Is Miss Israel Beautiful?
Former IDF officer Yityish (Titi) Aynaw, 21, was crowned Miss Israel 2013 last Wednesday night. Besides from earning the title of a beauty queen, Aynaw also made history by becoming the first Ethiopian-born woman to ever win the beauty pageant. Yet the confetti had barely finished landing on the floor of the fancy stage when social networks started buzzing with comments about whether or Aynaw was, in fact, the most beautiful women in the pageant.
“I think it is really great that an Ethiopian-born woman won our national beauty pageant, I really do. If she were also beautiful it would have been even better,” wrote an Israeli journalist on his Facebook page. Someone left the following comment in reaction to an article about her victory on the Israeli news website Mako : “It may sound racist, but it is really not— I am certain they did not pick her for her beauty. She is not that beautiful. They could have at least choose someone more beautiful than her.”
(It is worth noting that most of the reactions about her beauty had nothing to do with the color of her skin. But racism is a sad phenomenon that represents a minority opinion among ignorant people.)
Some said Aynaw was chosen in advance so that Israel could show to the world its pluralism (the Israeli Apartheid Week is at its peak worldwide). Some said that she was very beautiful, and that it was the photo of her in the newspapers which wasn’t doing justice with her, while still others argued that “beauty” is subjective. I say that beauty is more than meets the eye. After 64 years of national beauty pageants, I would expect everyone to realize that in order to become the most beautiful woman in a given country, especially in a place like Israel, you must have far more than outer beauty.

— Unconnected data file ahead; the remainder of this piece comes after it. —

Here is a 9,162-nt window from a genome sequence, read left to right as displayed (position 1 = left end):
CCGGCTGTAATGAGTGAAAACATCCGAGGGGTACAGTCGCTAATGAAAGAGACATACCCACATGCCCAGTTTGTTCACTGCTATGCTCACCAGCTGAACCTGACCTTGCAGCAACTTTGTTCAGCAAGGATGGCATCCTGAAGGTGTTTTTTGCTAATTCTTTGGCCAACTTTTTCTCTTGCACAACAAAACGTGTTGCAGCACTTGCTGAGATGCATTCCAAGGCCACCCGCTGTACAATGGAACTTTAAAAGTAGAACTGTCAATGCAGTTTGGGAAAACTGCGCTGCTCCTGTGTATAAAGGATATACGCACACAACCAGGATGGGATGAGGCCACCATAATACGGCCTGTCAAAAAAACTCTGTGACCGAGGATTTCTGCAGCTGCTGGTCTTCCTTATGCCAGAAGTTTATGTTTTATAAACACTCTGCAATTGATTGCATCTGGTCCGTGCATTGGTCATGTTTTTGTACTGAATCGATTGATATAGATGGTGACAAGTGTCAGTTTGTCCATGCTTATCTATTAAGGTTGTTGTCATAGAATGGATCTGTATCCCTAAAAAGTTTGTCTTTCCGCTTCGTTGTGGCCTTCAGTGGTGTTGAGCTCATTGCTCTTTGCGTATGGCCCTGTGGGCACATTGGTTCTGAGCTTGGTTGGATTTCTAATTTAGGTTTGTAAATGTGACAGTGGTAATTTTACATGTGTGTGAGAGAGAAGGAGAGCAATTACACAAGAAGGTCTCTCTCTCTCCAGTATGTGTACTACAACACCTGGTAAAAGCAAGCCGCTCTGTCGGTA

Being Miss Israel is not just a title. It demands more than simply walking without falling while wearing high-heels, or showing off your body in a swimsuit. There are countless beautiful women, but not just anyone can take on this kind of important responsibility. But Aynaw can. Over the course of 2013, she will be the face of Israel. She will represent our country at the Miss Universe competition, where she will be interviewed and may be asked some challenging political questions. She will represent a controversial state, which is not an easy task. She will devote herself to a main cause and an agenda. She will volunteer and help and assist. And she will smile through it all. Since Israel is not your average state, Miss Israel is not your average beauty queen.
Beyond waving, beyond smiling, beyond looking gorgeous in an evening gown, being a Beauty Queen means taking responsibility in representing a state you truly feel a part of and believe in. It means facing any accusation, as well as presenting the true beauty of a country — all the while saying all the right things. I don’t know Aynaw, but I do believe that if she was chosen to be Israel’s beauty queen, she must be the right person to fulfill the complicated task of being the face of Israel. My country believes in her, and therefore, so do I.
*Noga Gur-Arieh is a 22 year-old Israeli journalist who writes a blog at The Jewish Journal *